As the CEO of a company that works on a daily basis with U.S. companies seeking to hire foreign nationals, I can say with certainty three things. First, we should never, ever confuse legal immigration with illegal immigration. Second, legal immigration programs have resulted in thousands of U.S. companies being able to hire key employees who have helped them grow their business. Third, the current system is frustrating, confusing, stressful and inefficient - and for the sake of our economy it needs to be improved.
Nationwide, our company has worked with more than 3,300 U.S. companies on their immigration and visa needs. We've filed nearly 5,000 cases this year alone. Our clients tell us that the foreign individuals they are trying to hire are key to the success of their business, which is why they put forth significant time and investment in the process. They also tell us that a diverse workforce is increasingly a competitive advantage for them.
Earlier this year, we surveyed our clients and received more than 100 responses from companies representing more than 115,000 employees. Nearly 75 percent said that the H-1B applicant they were seeking to hire was important to the company's ability to meet its business goals, with nearly 25 percent saying the hire was critical.
Yet the process for helping U.S. companies hire people who can help them succeed is a mess. Earlier this year, a total of 233,000 applications were submitted for a total of 85,000 H-1B visas (65,000 plus an additional 20,000 for those holding a U.S. Master's degree). As a result, a lottery is held to determine which applicants receive a visa.
That means that nearly 150,000 jobs (that were identified as important) are going unfilled and thus delaying or preventing companies from growing. Even worse is the likelihood that these talented individuals will find work overseas where they will compete with the very companies in the U.S. which sought to hire them.
It's no wonder that our survey showed that more than 80 percent of human resource/hiring managers find the H-1B process stressful, with more than 50 percent calling it extremely so. Imagine if you had found the one person with exactly the skill set you needed and invested the time and money to go through the process only to find out that the random lottery didn't pick your number.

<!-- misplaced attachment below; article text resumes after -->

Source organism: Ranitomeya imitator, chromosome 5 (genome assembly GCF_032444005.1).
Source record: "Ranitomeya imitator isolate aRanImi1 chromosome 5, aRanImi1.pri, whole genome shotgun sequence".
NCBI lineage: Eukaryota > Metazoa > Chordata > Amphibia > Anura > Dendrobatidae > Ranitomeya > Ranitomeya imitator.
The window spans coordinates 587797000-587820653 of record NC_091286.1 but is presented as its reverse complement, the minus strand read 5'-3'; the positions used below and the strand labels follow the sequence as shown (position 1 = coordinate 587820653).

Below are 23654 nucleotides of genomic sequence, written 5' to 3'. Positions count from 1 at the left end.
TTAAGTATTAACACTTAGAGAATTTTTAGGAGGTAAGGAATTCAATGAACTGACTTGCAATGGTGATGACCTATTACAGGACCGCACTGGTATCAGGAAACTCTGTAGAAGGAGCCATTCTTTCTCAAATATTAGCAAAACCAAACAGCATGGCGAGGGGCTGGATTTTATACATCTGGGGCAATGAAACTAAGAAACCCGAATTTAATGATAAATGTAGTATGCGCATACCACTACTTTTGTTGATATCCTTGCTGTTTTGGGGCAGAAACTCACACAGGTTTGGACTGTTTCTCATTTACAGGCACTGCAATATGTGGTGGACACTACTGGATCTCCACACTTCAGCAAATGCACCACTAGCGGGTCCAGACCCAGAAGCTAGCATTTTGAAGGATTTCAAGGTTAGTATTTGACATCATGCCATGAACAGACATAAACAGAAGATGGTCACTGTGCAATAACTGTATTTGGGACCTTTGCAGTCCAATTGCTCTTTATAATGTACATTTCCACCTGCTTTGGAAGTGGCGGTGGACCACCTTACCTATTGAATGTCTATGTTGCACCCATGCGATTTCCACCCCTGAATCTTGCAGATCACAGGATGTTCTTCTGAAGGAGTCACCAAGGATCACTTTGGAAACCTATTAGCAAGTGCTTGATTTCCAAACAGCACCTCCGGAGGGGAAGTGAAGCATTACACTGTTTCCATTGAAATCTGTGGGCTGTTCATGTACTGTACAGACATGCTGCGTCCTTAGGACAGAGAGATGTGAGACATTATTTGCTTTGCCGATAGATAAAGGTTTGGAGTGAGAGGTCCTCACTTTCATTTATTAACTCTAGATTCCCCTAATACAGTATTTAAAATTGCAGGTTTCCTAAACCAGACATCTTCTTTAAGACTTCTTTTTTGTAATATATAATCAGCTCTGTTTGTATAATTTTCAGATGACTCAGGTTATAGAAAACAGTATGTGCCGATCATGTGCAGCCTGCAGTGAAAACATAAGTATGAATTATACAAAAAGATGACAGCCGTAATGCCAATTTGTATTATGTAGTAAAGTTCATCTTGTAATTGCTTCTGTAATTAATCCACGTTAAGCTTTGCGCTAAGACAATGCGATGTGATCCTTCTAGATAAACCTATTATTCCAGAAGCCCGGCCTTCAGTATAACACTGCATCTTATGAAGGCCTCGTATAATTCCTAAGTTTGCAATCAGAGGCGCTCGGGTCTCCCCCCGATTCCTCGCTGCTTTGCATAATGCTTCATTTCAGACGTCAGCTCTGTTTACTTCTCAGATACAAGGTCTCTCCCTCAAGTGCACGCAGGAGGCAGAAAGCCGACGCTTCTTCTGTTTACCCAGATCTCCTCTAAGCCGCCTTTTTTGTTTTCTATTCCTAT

I can't think of any other aspect of running a business where so much at stake is left effectively to a flip of a coin. Those companies who "lose" the lottery face unpleasant options: delay the hiring for another year and hope the applicant is still available (and that the lottery doesn't disappoint them again); apply for another type of visa - a long shot; or re-open the position and spend more time (as many as six months) and resources recruiting a new candidate.
I understand the frustration and the deep concern of those who have seen some large U.S. companies and international staffing firms seemingly use the H-1B program outside of its intent. One idea might be to reform the current process to prioritize companies who are hiring directly. Other filters could be set to prioritize small businesses, certain underserved industries or geographies.
And it's not just companies seeking to hire immigrants that impact the economy, but also immigrants who start companies of their own. Immigrant-owned companies employ 1 in 10 Americans and generate nearly $1 trillion in revenue. Forty percent of all Fortune 500 companies were started by immigrants or children of immigrants. Immigrants now start more than 25 percent of businesses in the U.S., and in Silicon Valley, 44 percent of startups have at least one immigrant founder.
The point is, we need to recognize the important role that immigrants play in meeting the needs of employers as well as creating jobs and stimulating our economy and make it easier for them to work here. Doing so will increase the chances that talented individuals who want to work in our country and who are excited to help build U.S. businesses and strengthen the U.S. economy will have the chance to do so, benefiting us all.
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